A regular German Infantry Division consisted of 15,000 - 17.000 men. This is just a ball-park figure. Basically the German army that invaded the West in May 1940 comprised divisions from the first four levies [Erste, Zweite, Dritte und Vierte Welle], although divisions of up to the eigth levy would be involved eventually. The first and second levies [Erste and Zweite Welle] formed the best divisions. In the Netherlands none of the divisions participating in the main events were from these classes. The balance of the divisions applied at the Dutch front were of the third and fourth levies. That meant that these divisions were non-motorised (with exception of the SS units and obviously the tank division) and equipped with older material and armament. More importantly, the third and fourth levy divisions consisted out of reservists for at least 80%. The average age of the soldiers in these divisions was around 27-28 years.

The 9th Tank Division was one of the four smaller tank divisions. In fact it was the weakest tankdivision of the German army, that in May 1940 had ten divisions and a small tankregiment [Norway] by that time. The 6th, 7th, 8th and 9th tankdivision were previous light divisions, which had been upgraded into full grade tank divisions during the period between the spring of 1939 and January 1940, when the last one, 9th Tank Division, started the process of upgrading. Therefore the 9th was still very much in the middle of the upgrade process. That was the reason why she had only one reinforced tank regiment [about 150 tanks], whereas regular tank divisions enjoyed two of these units. The two infantry regiments in the division were still equipped with trucks in stead of APC's. Only the 3rd and 9th Tank Division had no APC's whatsoever on the 10th of May.

The SS Verfügungsdivision comprised more than 18.000 men. It had a large reconaissance battalion (with AFV's) and three large regiments that had a size that was more like a small brigades than a regiment. These SS regiments were self-sustained fighting units, laid out for agressive reconnaissance and storm-troop duties. The divisional structure was improvised, because the SS-VT division was a hastily formed formation. The division had lost its regiment "der Führer" to the 207.ID. The SS Regiment "Leibstandarte Adolf Hitler" was self-sustaining and added to 227.ID (on 10 and 11 May 1940).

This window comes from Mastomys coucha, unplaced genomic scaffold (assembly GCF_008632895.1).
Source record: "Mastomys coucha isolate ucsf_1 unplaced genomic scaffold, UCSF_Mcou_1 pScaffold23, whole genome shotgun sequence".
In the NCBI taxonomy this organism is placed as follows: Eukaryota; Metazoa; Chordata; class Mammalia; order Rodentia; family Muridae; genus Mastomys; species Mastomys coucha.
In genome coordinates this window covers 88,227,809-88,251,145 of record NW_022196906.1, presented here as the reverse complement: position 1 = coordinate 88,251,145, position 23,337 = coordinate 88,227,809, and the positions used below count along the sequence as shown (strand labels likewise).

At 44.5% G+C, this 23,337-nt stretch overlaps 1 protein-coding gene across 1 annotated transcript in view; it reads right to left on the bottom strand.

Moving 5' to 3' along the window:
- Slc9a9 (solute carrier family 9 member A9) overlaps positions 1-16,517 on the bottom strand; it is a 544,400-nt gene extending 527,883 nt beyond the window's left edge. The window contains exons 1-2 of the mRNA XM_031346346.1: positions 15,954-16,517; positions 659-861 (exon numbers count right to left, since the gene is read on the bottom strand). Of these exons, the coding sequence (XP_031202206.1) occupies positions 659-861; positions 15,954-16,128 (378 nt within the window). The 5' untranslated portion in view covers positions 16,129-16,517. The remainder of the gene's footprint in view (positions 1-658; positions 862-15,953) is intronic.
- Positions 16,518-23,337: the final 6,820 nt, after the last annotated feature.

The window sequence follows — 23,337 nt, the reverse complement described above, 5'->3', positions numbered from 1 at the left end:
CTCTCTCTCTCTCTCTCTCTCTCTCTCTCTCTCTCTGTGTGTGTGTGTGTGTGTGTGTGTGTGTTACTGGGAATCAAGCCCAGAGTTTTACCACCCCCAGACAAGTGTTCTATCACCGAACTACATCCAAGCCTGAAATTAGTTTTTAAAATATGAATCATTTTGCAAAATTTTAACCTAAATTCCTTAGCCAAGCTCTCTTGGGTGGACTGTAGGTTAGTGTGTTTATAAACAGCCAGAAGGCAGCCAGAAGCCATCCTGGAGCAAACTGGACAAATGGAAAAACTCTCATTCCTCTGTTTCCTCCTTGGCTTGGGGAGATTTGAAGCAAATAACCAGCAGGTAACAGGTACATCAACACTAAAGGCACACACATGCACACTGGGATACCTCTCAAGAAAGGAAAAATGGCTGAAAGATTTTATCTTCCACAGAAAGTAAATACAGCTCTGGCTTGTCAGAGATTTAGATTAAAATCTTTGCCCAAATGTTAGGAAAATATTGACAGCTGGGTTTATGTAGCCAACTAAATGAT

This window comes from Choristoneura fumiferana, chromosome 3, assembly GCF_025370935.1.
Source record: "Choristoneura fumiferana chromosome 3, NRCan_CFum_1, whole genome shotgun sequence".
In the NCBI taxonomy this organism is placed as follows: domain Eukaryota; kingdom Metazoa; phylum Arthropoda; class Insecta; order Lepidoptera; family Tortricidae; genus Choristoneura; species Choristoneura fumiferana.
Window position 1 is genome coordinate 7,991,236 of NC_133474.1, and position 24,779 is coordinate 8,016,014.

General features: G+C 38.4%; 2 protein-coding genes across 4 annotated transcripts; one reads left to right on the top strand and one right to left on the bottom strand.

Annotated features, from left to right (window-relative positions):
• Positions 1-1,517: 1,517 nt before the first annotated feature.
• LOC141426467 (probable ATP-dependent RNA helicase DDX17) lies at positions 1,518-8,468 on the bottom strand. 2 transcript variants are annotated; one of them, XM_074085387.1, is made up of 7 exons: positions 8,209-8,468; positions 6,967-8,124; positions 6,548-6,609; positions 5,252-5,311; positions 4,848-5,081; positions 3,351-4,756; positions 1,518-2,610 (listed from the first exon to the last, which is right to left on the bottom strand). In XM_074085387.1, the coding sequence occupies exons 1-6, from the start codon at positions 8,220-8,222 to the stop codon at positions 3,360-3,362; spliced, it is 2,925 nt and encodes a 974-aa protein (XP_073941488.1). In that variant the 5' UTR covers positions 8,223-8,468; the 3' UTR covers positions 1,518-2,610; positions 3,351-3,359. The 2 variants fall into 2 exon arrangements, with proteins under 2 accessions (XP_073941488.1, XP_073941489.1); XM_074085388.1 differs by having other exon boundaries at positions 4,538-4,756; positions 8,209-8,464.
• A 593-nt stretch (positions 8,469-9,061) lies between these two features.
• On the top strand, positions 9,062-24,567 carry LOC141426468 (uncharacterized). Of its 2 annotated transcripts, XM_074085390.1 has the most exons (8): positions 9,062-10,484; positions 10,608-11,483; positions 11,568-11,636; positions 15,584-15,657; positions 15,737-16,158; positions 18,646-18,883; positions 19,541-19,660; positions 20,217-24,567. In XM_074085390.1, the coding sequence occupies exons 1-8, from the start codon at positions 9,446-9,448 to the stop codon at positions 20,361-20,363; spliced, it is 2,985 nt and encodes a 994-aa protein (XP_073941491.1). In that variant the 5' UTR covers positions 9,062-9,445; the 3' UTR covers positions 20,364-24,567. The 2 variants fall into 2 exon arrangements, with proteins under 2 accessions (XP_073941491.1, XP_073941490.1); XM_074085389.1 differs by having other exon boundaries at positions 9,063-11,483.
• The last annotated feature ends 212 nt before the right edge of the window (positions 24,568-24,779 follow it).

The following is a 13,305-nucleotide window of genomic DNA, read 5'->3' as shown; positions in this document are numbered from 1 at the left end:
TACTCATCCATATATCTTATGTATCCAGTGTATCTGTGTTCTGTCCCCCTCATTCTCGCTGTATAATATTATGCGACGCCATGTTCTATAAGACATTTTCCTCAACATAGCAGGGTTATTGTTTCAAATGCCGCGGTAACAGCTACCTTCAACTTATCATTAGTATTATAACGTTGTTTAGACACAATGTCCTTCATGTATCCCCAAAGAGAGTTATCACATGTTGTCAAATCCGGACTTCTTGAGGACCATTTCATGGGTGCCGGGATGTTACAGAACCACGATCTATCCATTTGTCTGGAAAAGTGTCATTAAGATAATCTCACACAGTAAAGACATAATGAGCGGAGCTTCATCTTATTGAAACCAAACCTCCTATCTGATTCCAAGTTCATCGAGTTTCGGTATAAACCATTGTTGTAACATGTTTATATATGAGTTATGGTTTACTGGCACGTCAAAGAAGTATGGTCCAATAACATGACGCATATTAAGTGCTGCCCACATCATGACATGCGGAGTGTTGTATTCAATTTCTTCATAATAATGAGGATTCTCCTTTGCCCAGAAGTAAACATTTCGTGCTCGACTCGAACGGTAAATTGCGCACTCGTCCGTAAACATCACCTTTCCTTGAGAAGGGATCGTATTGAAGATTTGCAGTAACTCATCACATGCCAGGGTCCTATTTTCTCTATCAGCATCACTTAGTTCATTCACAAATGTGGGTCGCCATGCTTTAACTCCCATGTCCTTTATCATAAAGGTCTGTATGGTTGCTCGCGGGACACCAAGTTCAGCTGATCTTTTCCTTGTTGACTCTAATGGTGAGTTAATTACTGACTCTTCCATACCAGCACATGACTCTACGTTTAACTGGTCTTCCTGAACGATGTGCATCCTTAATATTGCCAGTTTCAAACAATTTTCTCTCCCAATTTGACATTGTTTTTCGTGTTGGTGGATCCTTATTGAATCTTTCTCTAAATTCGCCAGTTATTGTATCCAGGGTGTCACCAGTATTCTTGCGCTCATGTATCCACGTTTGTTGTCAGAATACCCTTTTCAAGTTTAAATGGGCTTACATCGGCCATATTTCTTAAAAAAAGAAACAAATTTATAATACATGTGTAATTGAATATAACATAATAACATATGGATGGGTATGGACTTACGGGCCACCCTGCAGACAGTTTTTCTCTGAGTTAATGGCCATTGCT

The 207th and 227th Division as well as 26th Armee Corps had been reinforced with additional pioneers and artillery battalions. Especially 26.AC had received some additional heavy artillery, an additional MG battalion and two FLAK battalions.

Last but not least seven armed or armoured trains had been added to the respective first assault formations. Of these trains some contained a battalion size formation that was designated to be unloaded in the rear of penetrated Dutch defences. Four of these trains were envisaged to penetrate in the south, two in the centre and one in the north. Only few of these trains were armed with guns, FLAK and MG's.

Both the air-landing and airborne divisions were small units. The 7.FD [airbornes] was only 4,500 men strong, the 22nd Air Landing division had 9,500 men (of the airlainding component) and the 72th infantry regiment [air landing reserve] about 2,000 men.